After a year of distance learning, more schools have 1-to-1 devices than ever before. Educators have wished for this for years, but now that we have it, how do we make the most of all of these devices?
It takes practice, but these tips and strategies can help you use technology effectively to enhance your practice.
1. Technology doesn’t have to be a big lift. Try something you’re already comfortable with, such as incorporating a YouTube video into a lesson plan. Stick with what you know, and only add one new app or technology tool at a time.
2. Don’t give up too quickly. Introduce new technology slowly. It can take a couple of weeks, with a lot of practice and scaffolding, for students to use these new tools comfortably and consistently. If you try an online quiz, and it bombs, give it a few more tries. Build in patience and be kind to your students—and yourself. Try rephrasing the questions before you give up on the tool.
3. Technology must provide a good return on the time invested. Forget flash and dazzle. Only use technology that works well with your lessons. If it’s not enhancing your lessons, it’s not worth it. With Edpuzzle.com, for example, you can create interactive video lessons that allow your students to think independently. But it’s very time-intensive. So make sure the lesson works before you use the tool.
4. Choose the learning objective first, then find the right tool to enhance it. Do you want to promote collaboration? Improve writing skills? Work on mental math? There’s an app for that. But before you choose one, read the next tip.
5. Evaluate whether a tool supports your practice. Before trying something new, check with your technology or grade-level team to see if they are already using it. You can also read reviews and ratings from other educators at commonsense.org/education/selections-for-learning.
6. Take evaluation to the next level. Effective technology integration begins with good instructional strategies, not fancy tools. The University of Michigan’s Triple E Framework is based on two decades of technology integration research. It’s designed specifically for K–12 educators for lesson plan development and evaluation of educational apps and tools for learning. The Triple E Framework scores technology on a scale of one to eight, based on three criteria: engagement, enhancement, and extension of learning goals. You might be excited about a tool at first, but then realize it’s not going to meet the learning objective. The purpose of using technology is always to get to the learning target. This framework helps you get there.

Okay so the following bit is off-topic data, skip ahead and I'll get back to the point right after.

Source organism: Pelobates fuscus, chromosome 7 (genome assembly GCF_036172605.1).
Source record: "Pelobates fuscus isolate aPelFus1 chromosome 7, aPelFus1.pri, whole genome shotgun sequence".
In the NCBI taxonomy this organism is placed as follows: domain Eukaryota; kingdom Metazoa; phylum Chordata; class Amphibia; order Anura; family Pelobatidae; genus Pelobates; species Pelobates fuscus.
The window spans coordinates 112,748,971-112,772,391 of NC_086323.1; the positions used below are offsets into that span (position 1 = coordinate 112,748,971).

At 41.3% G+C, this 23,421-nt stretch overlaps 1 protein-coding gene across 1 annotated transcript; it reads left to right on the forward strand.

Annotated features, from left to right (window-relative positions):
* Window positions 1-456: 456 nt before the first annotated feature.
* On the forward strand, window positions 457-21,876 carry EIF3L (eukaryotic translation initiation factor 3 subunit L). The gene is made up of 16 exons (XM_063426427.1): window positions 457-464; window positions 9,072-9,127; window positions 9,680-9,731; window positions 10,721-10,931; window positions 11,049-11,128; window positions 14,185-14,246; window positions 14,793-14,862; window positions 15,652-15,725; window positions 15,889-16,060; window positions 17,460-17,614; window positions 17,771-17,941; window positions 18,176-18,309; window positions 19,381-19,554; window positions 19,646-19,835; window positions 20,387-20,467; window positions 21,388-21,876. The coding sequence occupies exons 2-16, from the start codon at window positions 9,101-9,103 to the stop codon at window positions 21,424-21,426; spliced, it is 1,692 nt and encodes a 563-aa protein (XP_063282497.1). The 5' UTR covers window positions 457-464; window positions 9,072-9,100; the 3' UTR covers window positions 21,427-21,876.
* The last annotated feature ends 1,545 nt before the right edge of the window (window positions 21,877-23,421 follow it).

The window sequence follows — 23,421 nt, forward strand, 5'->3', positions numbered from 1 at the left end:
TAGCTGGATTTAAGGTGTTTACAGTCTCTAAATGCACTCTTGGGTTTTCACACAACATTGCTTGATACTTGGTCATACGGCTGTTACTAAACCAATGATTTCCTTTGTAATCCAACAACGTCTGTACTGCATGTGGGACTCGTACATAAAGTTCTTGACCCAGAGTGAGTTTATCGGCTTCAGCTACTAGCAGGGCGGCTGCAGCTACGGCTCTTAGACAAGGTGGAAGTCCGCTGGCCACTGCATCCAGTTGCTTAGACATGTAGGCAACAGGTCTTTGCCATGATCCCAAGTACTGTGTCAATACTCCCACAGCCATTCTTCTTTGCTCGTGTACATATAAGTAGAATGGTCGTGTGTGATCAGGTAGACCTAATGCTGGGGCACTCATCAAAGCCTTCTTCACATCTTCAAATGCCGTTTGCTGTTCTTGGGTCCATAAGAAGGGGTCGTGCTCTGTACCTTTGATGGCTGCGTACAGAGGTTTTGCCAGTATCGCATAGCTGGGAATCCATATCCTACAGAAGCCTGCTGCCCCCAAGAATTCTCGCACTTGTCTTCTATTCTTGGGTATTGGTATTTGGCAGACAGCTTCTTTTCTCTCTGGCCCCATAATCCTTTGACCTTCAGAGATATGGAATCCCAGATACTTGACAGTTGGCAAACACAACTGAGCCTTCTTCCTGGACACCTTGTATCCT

7. Let students be your guide. Students always figure out how to use tech in ways you wouldn’t expect. At the same time, they need structure and expectations. If you’re asking them to create shared notes, you have to explain that they need to do that together and provide examples. Offer an expectation of what that looks like and the work quality you expect, but then let them run with it and use the experience to express their learning.
8. Be mindful of screen time. Sometimes learning is most accessible on a screen, but you need to build in breaks. Have students watch a video and then work on their responses with pencil and paper. If students are working virtually, ask them to take a picture of their paper and email it in. You can also require students to put technology away for portions of the day. Have them place devices on a cart or in their backpacks, where the gadgets are less distracting. Warnings are helpful, too: “In two minutes, we’re going to put our Chromebooks away.”
9. Keep students’ attention. The technology is not as essential as students’ focus on learning. Have frequent conversations with students about being present and give reminders when they lose concentration: “Right now, I want our discussion to be your focus.” Many educators feel that this school year is even harder than the last. We are dealing with so many unknowns. Students are in and out of quarantine, and there’s a growing expectation that our practice should be available day or night. There’s no easy answer for that, but technology doesn’t have to add to your stress. Don’t force it. Use tools you’re comfortable with, and take it slowly, building your practice intentionally and effectively. Your confidence and expertise will grow over time.
Ellen Brooks is a sixth-grade teacher in Monroe, Mich., who leads NEA webinars on incorporating technology into the classroom.
Watch dozens of NEA webinars on technology and other education strategies at nea.org/ webinars.